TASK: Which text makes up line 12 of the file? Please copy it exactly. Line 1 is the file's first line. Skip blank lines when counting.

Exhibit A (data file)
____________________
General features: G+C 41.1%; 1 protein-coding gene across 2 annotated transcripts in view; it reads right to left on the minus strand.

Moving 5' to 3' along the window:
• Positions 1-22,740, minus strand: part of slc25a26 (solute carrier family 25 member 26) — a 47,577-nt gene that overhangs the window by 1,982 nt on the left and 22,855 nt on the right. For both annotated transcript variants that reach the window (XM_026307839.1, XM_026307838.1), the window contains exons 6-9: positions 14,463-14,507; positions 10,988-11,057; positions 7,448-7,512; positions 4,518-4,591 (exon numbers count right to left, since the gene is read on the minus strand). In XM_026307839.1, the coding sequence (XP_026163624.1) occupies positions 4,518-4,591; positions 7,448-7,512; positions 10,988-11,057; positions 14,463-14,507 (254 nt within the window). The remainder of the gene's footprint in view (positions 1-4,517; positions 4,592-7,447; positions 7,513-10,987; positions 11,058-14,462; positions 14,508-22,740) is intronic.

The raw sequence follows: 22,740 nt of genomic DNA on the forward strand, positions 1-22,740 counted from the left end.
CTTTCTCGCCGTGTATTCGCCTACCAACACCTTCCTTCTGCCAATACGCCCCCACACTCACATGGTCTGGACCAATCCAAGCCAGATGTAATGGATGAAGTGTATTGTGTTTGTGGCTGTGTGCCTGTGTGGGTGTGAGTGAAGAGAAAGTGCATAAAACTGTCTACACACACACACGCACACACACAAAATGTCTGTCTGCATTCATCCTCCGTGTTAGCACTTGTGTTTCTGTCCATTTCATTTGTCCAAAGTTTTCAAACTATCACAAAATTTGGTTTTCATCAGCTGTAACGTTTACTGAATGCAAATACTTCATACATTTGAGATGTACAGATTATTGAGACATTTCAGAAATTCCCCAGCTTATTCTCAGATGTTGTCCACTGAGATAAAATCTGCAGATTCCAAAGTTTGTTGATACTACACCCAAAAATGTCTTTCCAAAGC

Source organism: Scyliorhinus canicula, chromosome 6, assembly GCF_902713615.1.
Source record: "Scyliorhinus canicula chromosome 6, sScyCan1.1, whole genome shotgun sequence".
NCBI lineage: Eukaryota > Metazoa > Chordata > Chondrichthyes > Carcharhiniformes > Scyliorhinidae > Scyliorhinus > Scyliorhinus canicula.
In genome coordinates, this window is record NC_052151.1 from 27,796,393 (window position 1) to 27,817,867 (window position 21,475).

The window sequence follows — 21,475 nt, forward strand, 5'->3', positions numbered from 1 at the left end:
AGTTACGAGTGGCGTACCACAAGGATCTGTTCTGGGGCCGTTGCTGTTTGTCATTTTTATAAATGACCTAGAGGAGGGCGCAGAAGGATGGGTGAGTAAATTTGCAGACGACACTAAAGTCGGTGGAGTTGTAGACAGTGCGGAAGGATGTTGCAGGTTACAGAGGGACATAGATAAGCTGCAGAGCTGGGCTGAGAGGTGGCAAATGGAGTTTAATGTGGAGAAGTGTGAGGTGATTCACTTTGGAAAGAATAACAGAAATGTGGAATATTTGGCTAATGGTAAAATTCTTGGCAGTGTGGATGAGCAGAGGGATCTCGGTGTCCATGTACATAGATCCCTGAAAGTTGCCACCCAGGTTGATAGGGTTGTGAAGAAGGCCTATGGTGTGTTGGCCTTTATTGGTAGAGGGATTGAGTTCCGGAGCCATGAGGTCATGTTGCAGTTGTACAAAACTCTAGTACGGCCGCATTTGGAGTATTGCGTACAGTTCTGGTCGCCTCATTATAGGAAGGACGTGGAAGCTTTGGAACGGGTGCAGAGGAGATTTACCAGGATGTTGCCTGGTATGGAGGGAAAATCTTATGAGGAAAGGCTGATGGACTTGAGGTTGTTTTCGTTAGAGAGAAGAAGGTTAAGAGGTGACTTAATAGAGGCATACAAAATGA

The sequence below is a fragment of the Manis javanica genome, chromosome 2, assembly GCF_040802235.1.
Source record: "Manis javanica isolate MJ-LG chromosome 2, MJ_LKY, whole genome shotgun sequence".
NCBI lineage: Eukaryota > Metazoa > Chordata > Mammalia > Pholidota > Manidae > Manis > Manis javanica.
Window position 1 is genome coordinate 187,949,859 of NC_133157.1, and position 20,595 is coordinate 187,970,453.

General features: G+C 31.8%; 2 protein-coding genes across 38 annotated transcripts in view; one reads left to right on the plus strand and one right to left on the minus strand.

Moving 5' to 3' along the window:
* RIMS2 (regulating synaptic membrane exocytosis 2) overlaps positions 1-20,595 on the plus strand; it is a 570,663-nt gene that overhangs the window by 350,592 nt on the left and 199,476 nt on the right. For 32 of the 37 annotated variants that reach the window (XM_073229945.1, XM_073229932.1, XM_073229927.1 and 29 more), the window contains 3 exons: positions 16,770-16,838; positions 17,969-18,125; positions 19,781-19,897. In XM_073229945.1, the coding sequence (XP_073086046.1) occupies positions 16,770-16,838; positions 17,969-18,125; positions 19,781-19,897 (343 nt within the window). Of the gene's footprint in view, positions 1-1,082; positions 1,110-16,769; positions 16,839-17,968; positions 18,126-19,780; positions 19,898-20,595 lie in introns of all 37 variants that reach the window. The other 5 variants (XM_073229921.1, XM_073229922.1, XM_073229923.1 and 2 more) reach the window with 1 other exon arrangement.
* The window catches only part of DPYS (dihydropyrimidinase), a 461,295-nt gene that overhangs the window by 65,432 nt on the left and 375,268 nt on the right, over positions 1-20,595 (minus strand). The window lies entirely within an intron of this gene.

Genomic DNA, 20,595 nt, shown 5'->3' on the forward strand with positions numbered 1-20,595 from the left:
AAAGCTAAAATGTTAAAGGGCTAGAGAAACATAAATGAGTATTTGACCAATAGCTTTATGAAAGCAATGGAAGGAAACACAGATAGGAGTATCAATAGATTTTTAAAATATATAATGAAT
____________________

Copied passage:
The sequence below is a fragment of the Manis javanica genome, chromosome 2, assembly GCF_040802235.1.